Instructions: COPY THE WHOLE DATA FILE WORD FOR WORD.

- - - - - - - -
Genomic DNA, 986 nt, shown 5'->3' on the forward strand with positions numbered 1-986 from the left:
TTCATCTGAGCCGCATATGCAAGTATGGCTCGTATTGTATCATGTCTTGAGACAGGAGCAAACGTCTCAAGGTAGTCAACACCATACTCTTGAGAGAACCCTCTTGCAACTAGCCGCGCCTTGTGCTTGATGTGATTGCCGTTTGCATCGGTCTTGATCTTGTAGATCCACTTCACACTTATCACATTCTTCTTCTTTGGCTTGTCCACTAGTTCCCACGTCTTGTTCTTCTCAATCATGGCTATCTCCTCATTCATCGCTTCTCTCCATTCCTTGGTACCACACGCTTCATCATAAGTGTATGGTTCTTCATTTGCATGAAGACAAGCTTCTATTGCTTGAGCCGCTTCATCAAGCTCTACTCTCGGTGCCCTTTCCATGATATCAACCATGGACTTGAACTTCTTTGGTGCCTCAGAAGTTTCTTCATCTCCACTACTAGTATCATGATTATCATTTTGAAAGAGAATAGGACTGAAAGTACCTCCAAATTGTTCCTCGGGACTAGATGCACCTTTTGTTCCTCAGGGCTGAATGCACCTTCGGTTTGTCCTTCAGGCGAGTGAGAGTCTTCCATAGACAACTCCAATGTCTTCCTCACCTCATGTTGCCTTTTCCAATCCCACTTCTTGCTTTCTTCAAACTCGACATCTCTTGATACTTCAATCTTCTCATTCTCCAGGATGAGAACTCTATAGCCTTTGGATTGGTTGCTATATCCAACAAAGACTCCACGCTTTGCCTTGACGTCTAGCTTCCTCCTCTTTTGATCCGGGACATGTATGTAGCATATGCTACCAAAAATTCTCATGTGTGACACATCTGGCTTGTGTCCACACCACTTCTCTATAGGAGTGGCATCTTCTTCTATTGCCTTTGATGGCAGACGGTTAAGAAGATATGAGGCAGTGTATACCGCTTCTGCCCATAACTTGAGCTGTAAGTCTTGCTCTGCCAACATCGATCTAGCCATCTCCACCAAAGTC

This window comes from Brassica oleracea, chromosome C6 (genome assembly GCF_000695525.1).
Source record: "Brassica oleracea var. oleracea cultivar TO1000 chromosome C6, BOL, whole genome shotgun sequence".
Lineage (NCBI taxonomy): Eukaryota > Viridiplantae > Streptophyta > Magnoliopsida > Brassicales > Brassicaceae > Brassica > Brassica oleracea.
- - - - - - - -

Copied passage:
Genomic DNA, 986 nt, shown 5'->3' on the forward strand with positions numbered 1-986 from the left:
TTCATCTGAGCCGCATATGCAAGTATGGCTCGTATTGTATCATGTCTTGAGACAGGAGCAAACGTCTCAAGGTAGTCAACACCATACTCTTGAGAGAACCCTCTTGCAACTAGCCGCGCCTTGTGCTTGATGTGATTGCCGTTTGCATCGGTCTTGATCTTGTAGATCCACTTCACACTTATCACATTCTTCTTCTTTGGCTTGTCCACTAGTTCCCACGTCTTGTTCTTCTCAATCATGGCTATCTCCTCATTCATCGCTTCTCTCCATTCCTTGGTACCACACGCTTCATCATAAGTGTATGGTTCTTCATTTGCATGAAGACAAGCTTCTATTGCTTGAGCCGCTTCATCAAGCTCTACTCTCGGTGCCCTTTCCATGATATCAACCATGGACTTGAACTTCTTTGGTGCCTCAGAAGTTTCTTCATCTCCACTACTAGTATCATGATTATCATTTTGAAAGAGAATAGGACTGAAAGTACCTCCAAATTGTTCCTCGGGACTAGATGCACCTTTTGTTCCTCAGGGCTGAATGCACCTTCGGTTTGTCCTTCAGGCGAGTGAGAGTCTTCCATAGACAACTCCAATGTCTTCCTCACCTCATGTTGCCTTTTCCAATCCCACTTCTTGCTTTCTTCAAACTCGACATCTCTTGATACTTCAATCTTCTCATTCTCCAGGATGAGAACTCTATAGCCTTTGGATTGGTTGCTATATCCAACAAAGACTCCACGCTTTGCCTTGACGTCTAGCTTCCTCCTCTTTTGATCCGGGACATGTATGTAGCATATGCTACCAAAAATTCTCATGTGTGACACATCTGGCTTGTGTCCACACCACTTCTCTATAGGAGTGGCATCTTCTTCTATTGCCTTTGATGGCAGACGGTTAAGAAGATATGAGGCAGTGTATACCGCTTCTGCCCATAACTTGAGCTGTAAGTCTTGCTCTGCCAACATCGATCTAGCCATCTCCACCAAAGTC

This window comes from Brassica oleracea, chromosome C6 (genome assembly GCF_000695525.1).
Source record: "Brassica oleracea var. oleracea cultivar TO1000 chromosome C6, BOL, whole genome shotgun sequence".
Lineage (NCBI taxonomy): Eukaryota > Viridiplantae > Streptophyta > Magnoliopsida > Brassicales > Brassicaceae > Brassica > Brassica oleracea.